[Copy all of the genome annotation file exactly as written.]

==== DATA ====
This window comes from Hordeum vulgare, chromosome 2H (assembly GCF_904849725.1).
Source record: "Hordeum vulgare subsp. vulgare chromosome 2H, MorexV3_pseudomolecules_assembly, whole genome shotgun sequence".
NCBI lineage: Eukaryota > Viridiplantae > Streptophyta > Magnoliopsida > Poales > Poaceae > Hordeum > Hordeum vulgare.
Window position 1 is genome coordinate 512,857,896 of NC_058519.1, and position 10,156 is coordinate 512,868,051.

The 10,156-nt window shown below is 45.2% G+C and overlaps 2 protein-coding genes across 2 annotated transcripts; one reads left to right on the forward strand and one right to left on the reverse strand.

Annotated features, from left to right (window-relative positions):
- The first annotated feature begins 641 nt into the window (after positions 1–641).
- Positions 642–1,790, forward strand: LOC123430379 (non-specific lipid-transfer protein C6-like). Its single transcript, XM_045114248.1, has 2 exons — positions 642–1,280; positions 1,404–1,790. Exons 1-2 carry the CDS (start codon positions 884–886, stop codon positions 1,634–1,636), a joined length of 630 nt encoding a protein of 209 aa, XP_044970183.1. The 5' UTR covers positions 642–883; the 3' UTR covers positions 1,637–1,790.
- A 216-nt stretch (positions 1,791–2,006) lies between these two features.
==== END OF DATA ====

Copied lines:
This window comes from Hordeum vulgare, chromosome 2H (assembly GCF_904849725.1).
Source record: "Hordeum vulgare subsp. vulgare chromosome 2H, MorexV3_pseudomolecules_assembly, whole genome shotgun sequence".
NCBI lineage: Eukaryota > Viridiplantae > Streptophyta > Magnoliopsida > Poales > Poaceae > Hordeum > Hordeum vulgare.
Window position 1 is genome coordinate 512,857,896 of NC_058519.1, and position 10,156 is coordinate 512,868,051.

The 10,156-nt window shown below is 45.2% G+C and overlaps 2 protein-coding genes across 2 annotated transcripts; one reads left to right on the forward strand and one right to left on the reverse strand.

Annotated features, from left to right (window-relative positions):
- The first annotated feature begins 641 nt into the window (after positions 1–641).
- Positions 642–1,790, forward strand: LOC123430379 (non-specific lipid-transfer protein C6-like). Its single transcript, XM_045114248.1, has 2 exons — positions 642–1,280; positions 1,404–1,790. Exons 1-2 carry the CDS (start codon positions 884–886, stop codon positions 1,634–1,636), a joined length of 630 nt encoding a protein of 209 aa, XP_044970183.1. The 5' UTR covers positions 642–883; the 3' UTR covers positions 1,637–1,790.
- A 216-nt stretch (positions 1,791–2,006) lies between these two features.